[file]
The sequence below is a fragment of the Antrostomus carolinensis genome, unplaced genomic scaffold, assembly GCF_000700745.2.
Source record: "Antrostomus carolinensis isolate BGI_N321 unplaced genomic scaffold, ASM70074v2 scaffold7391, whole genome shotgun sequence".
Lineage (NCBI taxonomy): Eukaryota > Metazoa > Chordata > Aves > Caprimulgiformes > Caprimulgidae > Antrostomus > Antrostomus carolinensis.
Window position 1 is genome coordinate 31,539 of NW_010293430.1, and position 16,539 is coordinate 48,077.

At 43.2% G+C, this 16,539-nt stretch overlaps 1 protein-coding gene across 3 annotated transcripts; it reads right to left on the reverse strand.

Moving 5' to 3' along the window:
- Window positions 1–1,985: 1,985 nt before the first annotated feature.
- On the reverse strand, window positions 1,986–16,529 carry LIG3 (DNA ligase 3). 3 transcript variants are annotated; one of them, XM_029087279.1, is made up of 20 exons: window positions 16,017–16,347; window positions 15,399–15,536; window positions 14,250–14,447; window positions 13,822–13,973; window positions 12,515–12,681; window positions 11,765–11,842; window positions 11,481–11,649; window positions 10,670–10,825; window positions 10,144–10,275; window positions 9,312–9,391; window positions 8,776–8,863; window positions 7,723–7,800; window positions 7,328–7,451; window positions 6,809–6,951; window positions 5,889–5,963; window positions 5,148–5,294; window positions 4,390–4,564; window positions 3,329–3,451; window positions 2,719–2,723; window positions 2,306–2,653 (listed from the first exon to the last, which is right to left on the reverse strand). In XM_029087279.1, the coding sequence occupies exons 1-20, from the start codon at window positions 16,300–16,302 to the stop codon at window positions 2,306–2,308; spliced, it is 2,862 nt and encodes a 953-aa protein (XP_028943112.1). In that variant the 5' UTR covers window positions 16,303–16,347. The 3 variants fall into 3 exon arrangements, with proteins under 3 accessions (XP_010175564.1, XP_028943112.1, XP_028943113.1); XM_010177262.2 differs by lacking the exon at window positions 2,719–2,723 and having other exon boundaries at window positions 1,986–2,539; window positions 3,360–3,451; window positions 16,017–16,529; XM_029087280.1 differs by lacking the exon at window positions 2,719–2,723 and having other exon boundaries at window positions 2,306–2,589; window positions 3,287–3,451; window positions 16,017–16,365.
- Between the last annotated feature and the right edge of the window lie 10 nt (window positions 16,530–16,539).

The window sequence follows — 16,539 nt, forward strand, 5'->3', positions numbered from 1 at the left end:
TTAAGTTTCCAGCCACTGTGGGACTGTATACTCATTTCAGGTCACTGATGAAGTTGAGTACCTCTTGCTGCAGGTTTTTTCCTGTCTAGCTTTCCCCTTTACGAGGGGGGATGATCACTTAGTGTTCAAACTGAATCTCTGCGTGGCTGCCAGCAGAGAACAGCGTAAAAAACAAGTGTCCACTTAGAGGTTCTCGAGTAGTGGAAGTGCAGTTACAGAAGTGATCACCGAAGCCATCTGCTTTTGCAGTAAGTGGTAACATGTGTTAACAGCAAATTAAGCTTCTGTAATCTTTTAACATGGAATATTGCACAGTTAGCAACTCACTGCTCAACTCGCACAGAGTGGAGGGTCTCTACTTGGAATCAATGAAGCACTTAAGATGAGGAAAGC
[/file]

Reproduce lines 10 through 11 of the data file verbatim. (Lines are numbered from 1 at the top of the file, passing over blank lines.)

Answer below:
The window sequence follows — 16,539 nt, forward strand, 5'->3', positions numbered from 1 at the left end:
TTAAGTTTCCAGCCACTGTGGGACTGTATACTCATTTCAGGTCACTGATGAAGTTGAGTACCTCTTGCTGCAGGTTTTTTCCTGTCTAGCTTTCCCCTTTACGAGGGGGGATGATCACTTAGTGTTCAAACTGAATCTCTGCGTGGCTGCCAGCAGAGAACAGCGTAAAAAACAAGTGTCCACTTAGAGGTTCTCGAGTAGTGGAAGTGCAGTTACAGAAGTGATCACCGAAGCCATCTGCTTTTGCAGTAAGTGGTAACATGTGTTAACAGCAAATTAAGCTTCTGTAATCTTTTAACATGGAATATTGCACAGTTAGCAACTCACTGCTCAACTCGCACAGAGTGGAGGGTCTCTACTTGGAATCAATGAAGCACTTAAGATGAGGAAAGC